Rocking the air guitar is serious business in New York where the search for America's best air guitarist continues to represent the country at the International Air Guitar Championships in Finland.
NEW YORK CITY, NEW YORK, UNITED STATES (JUNE 21, 2012) (REUTERS) -Aspiring air guitar champions gathered in New York on Thursday (June 21) for the New York leg of the U.S. Air Guitar Championships.
The competition is in its 10th year, and has two stages - a regional and national competition.
On the regional level the best air guitarist from 12 cities across the United States duke it out to represent their city at the national finals.
In New York 22 contestants rocked their hearts out to be crowned New York's best.
Among them was Andrew Jackson Litz, a corporate event planner who performs under the alias "Seth Liebowitz."
"For a competition like this I will normally start six months in advance. And I will pick out a song that I feel is comfortable with me and my character and I am just on all levels truly jiving with. And then I will practice for probably three to four hours a day leading up to the competition," Litz said.
Litz has won the U.S. air guitar championships twice in 2007 and 2009 as "William Ocean," his previous stage persona.
He explained what it takes to be a successful air guitarist.
"If you can get to the moment in the song where you truly believe that you are playing an air guitar, because if you can do that I feel like that will resonate with the crowd and they in that very moment of the song will in their mind say, "o my god, this guy is truly playing the air guitar," maybe the relay guitar."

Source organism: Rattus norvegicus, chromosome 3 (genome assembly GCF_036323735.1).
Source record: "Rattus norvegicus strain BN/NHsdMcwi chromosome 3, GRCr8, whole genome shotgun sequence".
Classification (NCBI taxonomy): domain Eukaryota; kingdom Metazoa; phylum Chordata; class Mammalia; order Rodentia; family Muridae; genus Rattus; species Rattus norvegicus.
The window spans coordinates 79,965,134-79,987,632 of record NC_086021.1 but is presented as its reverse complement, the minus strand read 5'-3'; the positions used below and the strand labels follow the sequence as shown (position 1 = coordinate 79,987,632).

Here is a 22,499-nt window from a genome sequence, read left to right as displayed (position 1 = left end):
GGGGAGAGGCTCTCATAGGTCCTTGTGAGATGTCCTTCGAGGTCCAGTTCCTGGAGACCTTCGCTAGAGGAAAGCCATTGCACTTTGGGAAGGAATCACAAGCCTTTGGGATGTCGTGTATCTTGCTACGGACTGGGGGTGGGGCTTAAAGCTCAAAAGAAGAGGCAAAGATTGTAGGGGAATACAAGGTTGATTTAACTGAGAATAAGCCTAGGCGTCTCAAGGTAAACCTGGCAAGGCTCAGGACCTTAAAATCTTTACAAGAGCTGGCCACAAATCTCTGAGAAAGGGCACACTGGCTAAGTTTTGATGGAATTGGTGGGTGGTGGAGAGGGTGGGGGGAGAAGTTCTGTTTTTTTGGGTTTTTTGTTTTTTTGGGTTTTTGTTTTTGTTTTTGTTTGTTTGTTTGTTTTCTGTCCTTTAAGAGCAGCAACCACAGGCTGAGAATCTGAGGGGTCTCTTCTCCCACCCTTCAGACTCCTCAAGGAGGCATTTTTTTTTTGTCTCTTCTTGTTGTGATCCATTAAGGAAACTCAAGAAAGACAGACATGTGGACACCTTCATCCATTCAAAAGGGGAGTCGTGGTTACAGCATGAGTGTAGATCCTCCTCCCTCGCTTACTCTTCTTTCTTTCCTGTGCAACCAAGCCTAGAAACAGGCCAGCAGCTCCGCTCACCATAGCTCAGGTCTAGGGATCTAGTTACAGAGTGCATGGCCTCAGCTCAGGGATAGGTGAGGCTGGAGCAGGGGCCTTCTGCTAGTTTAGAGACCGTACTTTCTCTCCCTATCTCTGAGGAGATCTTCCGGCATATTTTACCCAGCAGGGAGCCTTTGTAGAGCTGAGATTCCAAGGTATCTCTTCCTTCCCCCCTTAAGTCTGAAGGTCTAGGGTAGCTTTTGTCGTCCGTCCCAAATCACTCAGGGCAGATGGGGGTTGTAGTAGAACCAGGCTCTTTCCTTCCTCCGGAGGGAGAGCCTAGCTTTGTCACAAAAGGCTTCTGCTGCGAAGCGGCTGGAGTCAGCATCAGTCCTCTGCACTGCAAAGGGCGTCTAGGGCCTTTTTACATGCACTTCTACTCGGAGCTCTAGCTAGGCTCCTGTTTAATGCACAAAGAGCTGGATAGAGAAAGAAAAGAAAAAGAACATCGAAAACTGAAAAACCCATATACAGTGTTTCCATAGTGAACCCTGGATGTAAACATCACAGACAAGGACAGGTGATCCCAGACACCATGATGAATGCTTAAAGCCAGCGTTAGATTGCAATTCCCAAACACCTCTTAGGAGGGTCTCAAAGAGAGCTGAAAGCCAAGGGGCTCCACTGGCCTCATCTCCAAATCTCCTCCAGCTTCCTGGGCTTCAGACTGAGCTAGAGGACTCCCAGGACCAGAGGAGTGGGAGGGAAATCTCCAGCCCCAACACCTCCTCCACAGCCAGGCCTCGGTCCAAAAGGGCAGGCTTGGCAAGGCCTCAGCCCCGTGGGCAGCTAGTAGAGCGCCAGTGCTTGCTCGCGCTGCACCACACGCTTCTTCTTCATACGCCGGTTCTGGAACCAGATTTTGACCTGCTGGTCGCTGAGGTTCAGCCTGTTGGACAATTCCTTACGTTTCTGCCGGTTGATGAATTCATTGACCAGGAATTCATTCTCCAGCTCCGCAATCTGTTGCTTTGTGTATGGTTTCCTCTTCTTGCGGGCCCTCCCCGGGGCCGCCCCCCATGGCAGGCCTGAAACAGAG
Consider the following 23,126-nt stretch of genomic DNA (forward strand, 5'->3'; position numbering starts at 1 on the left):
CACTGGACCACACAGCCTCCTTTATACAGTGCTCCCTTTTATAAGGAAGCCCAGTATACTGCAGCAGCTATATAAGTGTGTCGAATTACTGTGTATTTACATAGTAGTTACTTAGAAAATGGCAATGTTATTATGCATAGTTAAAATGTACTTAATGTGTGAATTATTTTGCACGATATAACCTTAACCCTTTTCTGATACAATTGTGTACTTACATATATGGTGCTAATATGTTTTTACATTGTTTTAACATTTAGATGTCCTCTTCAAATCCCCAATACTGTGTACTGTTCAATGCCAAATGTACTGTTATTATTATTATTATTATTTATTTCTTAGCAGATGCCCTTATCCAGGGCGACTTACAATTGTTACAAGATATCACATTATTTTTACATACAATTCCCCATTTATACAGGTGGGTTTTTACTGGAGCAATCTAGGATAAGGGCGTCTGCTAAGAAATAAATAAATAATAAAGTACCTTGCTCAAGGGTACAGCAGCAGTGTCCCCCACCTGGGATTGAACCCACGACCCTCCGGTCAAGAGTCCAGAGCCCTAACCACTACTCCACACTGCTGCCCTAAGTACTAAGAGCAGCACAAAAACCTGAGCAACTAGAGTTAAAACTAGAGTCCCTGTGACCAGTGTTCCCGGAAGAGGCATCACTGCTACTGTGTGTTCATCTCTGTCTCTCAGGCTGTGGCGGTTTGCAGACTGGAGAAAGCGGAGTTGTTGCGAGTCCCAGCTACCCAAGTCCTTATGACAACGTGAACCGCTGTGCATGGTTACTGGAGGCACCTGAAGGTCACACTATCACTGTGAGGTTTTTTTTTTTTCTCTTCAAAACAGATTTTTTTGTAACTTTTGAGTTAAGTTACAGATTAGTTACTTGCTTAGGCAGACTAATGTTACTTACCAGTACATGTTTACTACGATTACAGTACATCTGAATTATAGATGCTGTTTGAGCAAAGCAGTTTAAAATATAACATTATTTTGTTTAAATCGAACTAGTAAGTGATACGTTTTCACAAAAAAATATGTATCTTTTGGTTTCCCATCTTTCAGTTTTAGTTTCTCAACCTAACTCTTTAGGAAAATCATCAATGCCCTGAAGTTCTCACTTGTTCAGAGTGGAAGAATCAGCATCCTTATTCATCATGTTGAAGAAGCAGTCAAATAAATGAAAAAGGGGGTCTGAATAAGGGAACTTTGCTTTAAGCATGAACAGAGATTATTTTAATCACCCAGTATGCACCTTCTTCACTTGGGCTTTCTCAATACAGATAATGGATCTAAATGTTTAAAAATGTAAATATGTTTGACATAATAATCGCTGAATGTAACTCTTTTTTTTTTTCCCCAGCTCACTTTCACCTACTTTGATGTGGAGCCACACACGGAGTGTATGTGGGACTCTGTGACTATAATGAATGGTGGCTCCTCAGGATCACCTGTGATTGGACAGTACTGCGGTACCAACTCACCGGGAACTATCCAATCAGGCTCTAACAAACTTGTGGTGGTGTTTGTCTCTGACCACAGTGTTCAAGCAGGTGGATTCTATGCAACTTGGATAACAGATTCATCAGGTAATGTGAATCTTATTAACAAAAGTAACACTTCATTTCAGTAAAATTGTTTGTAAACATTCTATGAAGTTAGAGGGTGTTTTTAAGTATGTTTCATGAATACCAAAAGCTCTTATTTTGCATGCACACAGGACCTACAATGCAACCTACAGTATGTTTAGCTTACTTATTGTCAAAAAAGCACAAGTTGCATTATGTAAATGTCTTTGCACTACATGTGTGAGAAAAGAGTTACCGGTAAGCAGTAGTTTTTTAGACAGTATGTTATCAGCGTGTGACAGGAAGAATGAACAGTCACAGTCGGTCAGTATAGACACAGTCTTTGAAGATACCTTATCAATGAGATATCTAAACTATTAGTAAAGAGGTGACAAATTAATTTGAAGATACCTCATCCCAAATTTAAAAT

Litz had tough competition from Matt Burns, alias "Aristotle," who won the New York leg of the competition last year.
Burns even started playing the real guitar to become better at air guitar.
"I started learning the guitar to get better at the air guitar. I wanted to learn where to put my fingers for certain chords and things like that. And it certainly helped," Burns told Reuters.
But what makes a performance truly special is a quality called "airness," judge Ben Wizner explained.
"We look at skill, we look at preparation, we look at accuracy, but what we're really looking for is the quality we call "airness." The French have a term for that, it's "je ne sais quoi." You know it when you see it."
For most contestants the championships are serious business. Marquina Iliev is competing at eight months pregnant.
"I just knew I couldn't miss out this year. I figured at eight months I am still feeling good, and I am, I am just going to try. So it's on the fence until the end of it. I am good today."
The winner of the night was Aristotle, who will compete against 11 other regional champions in Denver, Colorado on July 21.
The winner of the national championship will represent the United States at the World Championships in Finland on August 24 where the air guitar heroes from 24 different countries will converge.